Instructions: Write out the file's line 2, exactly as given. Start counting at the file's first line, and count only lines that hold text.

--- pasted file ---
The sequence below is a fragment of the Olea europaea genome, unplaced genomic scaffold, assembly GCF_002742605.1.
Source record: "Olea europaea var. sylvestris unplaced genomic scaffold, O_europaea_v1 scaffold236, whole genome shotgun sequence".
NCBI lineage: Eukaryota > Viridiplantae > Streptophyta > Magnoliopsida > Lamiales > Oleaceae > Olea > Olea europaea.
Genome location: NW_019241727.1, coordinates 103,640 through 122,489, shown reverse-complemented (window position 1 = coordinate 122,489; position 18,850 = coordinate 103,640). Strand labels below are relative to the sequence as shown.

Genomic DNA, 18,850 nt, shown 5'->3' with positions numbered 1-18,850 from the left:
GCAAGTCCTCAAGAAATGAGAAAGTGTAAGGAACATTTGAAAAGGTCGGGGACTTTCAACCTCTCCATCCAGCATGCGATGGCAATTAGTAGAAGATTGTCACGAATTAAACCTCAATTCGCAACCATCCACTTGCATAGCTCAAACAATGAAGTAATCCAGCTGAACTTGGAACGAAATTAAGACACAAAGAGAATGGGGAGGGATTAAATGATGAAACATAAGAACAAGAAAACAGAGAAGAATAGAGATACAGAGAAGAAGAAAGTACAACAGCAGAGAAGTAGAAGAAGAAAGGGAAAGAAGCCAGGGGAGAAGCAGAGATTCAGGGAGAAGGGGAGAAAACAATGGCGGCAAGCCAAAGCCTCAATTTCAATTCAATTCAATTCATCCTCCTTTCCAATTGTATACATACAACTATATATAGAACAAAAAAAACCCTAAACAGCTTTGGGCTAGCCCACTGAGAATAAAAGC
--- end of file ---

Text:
Source record: "Olea europaea var. sylvestris unplaced genomic scaffold, O_europaea_v1 scaffold236, whole genome shotgun sequence".